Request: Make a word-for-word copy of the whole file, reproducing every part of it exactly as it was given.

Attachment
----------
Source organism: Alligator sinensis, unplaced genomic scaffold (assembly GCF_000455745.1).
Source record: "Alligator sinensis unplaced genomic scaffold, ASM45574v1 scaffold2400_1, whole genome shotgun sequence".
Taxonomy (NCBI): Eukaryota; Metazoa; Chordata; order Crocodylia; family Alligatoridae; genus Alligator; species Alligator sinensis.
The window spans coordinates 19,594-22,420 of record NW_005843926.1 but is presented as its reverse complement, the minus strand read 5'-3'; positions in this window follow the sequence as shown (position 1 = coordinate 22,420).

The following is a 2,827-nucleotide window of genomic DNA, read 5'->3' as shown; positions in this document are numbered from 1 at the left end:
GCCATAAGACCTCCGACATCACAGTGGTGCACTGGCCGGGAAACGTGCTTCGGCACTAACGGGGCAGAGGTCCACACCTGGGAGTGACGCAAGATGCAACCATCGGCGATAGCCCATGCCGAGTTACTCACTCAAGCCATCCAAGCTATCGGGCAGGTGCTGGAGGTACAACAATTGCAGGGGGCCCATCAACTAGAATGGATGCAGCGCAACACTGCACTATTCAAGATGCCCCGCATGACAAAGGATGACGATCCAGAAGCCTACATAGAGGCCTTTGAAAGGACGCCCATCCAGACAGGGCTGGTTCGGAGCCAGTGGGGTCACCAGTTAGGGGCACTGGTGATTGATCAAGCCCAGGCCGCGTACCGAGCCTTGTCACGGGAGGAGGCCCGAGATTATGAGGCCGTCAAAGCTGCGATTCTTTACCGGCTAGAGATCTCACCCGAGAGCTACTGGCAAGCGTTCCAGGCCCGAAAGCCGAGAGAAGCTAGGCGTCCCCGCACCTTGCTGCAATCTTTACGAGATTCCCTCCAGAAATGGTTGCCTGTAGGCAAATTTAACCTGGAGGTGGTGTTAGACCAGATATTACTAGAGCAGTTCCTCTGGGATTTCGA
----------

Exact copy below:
Source organism: Alligator sinensis, unplaced genomic scaffold (assembly GCF_000455745.1).
Source record: "Alligator sinensis unplaced genomic scaffold, ASM45574v1 scaffold2400_1, whole genome shotgun sequence".
Taxonomy (NCBI): Eukaryota; Metazoa; Chordata; order Crocodylia; family Alligatoridae; genus Alligator; species Alligator sinensis.
The window spans coordinates 19,594-22,420 of record NW_005843926.1 but is presented as its reverse complement, the minus strand read 5'-3'; positions in this window follow the sequence as shown (position 1 = coordinate 22,420).

The following is a 2,827-nucleotide window of genomic DNA, read 5'->3' as shown; positions in this document are numbered from 1 at the left end:
GCCATAAGACCTCCGACATCACAGTGGTGCACTGGCCGGGAAACGTGCTTCGGCACTAACGGGGCAGAGGTCCACACCTGGGAGTGACGCAAGATGCAACCATCGGCGATAGCCCATGCCGAGTTACTCACTCAAGCCATCCAAGCTATCGGGCAGGTGCTGGAGGTACAACAATTGCAGGGGGCCCATCAACTAGAATGGATGCAGCGCAACACTGCACTATTCAAGATGCCCCGCATGACAAAGGATGACGATCCAGAAGCCTACATAGAGGCCTTTGAAAGGACGCCCATCCAGACAGGGCTGGTTCGGAGCCAGTGGGGTCACCAGTTAGGGGCACTGGTGATTGATCAAGCCCAGGCCGCGTACCGAGCCTTGTCACGGGAGGAGGCCCGAGATTATGAGGCCGTCAAAGCTGCGATTCTTTACCGGCTAGAGATCTCACCCGAGAGCTACTGGCAAGCGTTCCAGGCCCGAAAGCCGAGAGAAGCTAGGCGTCCCCGCACCTTGCTGCAATCTTTACGAGATTCCCTCCAGAAATGGTTGCCTGTAGGCAAATTTAACCTGGAGGTGGTGTTAGACCAGATATTACTAGAGCAGTTCCTCTGGGATTTCGA